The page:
Are you starting or investing in a blockchain company? If so, the first question to ask yourself is: What real-world problem are you solving for consumers? For instance, an entrepreneur friend of mine is planning to start a next-generation nomadic home-sharing platform that will allow members to hop from house to house at exciting locations around the world.
While the entirety of the database, billing and identity components of the product will be built on the blockchain, that's not what the founder is excited about. Rather, he's psyched about bringing to market a product that people have expressed a desire for. In this instance, blockchain technology is just acting as the enabler.
Seek investors who add more than just capital.
During the height of "Crypto Mania," it was not uncommon to see new ICOs floated to retail investors, and see coin prices shoot skywards in a matter of hours, if not minutes. These cryptocurrencies were an incredibly efficient way to acquire capital to scale a business.
Yet, this process misses the most important point: Advice and help from investors is often more important than money in early-stage companies. Yes, this includes blockchain companies, as well.
Early-stage investors offer so much more than just capital. They offer connections to talent, first-mover customers and additional investors. Some, like Match.com co-founder Will Bunker, use help as a form of due diligence. Even if he does not invest in a prospective company, Bunker goes out of his way to offer help and guidance because he knows that that's what matters to early-stage companies.
So, if you're launching a business, seek investors who offer resources help and guidance, even if this route it costs you a bit more than other fund-raising channels do. While you may be paying a little more now, you will be able to maximize your valuation down the road.
Seek out long-term colleagues who "get it."
Sitting down on my friend's couch one night, talking crypto with others, I was struck by how short-term many of those attendeess' thinking seemed. Rather than building a sustainable, real-world application, my friends were more interested in releasing a hot new coin and pumping value out of it, rather than in the long-term transformative nature of their product.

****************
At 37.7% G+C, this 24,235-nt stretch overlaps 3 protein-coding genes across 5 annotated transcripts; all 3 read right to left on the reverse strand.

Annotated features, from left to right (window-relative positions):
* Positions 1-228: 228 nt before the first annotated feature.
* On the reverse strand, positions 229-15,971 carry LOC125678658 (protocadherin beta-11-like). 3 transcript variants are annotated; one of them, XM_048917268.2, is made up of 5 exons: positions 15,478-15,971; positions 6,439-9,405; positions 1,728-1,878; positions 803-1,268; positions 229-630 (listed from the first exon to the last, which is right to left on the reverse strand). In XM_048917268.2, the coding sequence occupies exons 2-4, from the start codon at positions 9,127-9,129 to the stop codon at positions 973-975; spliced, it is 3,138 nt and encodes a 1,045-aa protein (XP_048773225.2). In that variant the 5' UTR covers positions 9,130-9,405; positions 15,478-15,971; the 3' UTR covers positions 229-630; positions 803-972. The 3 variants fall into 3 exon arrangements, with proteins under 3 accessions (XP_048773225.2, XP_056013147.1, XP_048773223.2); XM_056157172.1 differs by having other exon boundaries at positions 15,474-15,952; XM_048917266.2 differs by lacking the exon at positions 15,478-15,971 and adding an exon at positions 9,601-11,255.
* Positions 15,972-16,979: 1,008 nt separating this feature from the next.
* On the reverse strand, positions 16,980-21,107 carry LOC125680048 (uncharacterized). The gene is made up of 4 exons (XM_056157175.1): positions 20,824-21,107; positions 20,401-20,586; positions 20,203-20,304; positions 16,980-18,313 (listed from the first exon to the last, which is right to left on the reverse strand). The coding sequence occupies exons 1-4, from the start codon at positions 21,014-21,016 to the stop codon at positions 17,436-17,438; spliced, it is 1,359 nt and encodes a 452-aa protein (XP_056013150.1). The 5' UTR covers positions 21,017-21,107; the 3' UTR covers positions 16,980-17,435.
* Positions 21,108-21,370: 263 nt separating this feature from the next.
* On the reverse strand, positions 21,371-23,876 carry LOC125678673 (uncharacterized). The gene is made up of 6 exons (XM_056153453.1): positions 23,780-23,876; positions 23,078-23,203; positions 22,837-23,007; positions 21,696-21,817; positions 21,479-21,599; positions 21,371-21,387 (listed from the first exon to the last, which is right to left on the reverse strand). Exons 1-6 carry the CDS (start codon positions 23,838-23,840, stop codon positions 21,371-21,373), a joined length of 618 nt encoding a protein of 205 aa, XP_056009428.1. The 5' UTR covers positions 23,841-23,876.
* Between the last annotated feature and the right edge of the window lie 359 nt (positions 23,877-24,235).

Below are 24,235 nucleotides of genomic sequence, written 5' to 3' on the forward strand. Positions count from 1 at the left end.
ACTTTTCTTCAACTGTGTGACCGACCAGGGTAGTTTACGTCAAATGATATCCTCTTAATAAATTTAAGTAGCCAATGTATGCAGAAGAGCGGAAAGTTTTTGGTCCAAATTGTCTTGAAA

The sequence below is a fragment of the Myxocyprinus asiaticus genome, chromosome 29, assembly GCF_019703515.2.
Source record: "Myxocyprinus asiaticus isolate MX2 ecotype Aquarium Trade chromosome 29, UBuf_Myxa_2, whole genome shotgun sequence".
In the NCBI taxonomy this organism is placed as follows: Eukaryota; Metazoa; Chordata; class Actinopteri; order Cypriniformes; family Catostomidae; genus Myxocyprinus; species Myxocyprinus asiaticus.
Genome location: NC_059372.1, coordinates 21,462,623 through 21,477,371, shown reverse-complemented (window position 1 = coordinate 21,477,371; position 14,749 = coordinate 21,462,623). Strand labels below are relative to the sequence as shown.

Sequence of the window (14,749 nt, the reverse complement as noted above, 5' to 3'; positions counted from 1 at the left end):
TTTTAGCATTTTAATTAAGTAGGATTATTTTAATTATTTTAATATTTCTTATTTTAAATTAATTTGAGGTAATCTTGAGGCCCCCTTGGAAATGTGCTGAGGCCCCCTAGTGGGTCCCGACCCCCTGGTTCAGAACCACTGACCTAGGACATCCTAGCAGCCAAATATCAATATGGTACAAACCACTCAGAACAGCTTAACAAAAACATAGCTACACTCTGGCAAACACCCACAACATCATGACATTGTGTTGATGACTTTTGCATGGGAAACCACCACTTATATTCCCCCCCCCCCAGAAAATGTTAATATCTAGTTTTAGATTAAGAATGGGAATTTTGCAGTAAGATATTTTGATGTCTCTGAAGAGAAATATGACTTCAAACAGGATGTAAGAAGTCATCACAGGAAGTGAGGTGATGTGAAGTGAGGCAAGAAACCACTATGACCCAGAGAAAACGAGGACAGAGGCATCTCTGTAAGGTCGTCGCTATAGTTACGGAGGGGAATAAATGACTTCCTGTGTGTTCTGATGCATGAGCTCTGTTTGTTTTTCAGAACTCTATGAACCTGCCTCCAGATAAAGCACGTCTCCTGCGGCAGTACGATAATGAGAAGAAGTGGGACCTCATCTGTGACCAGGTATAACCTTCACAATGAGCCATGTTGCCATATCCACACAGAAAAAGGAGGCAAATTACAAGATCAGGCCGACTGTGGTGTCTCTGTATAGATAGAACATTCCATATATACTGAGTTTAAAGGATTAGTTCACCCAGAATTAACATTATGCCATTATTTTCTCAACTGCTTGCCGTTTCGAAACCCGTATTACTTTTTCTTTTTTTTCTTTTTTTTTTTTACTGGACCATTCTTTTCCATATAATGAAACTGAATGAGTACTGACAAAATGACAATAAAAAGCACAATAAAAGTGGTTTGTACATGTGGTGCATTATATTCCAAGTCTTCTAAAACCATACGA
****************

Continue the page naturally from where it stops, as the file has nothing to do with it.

Of course I understand that any new field will generate a lot of buzz, excitement and FOMO, or fear of missing out. Like moths to a flame, people often flock to what's "hot" rather than what's sustainable.
Yet this instinct of theirs misses the foundational point of cryptocurrencies and blockchain: their long-term revolution and transformation. The potential of cryptocurrencies to fundamentally alter our global economy, trade pathways, financial system and supply networks cannot be understated. According to investor Lou Kerner, blockchain is "the biggest thing to happen in the history of humanity." Okay, maybe that's over the top, but Kerner follows up that phrase by cautioning that this revolution will be a long time in the making.
Naturally, founders should seek out colleagues, partners and even investors that understand the long-term nature of the space and are willing to invest the time, capital and, yes, the patience needed in order to make something happen.
Right now is the best time to start something.
With crypto prices recovering, albeit slightly, and the market opening up to new entrants and applications, now may be the best time to start a blockchain-powered company. While the technology offers unlimited opportunities, when starting a new business, founders should not ignore the key points. Namely: Build a product that people want; seek out investors who are true advisors and partners; and hire colleagues who are in it for long-term gain.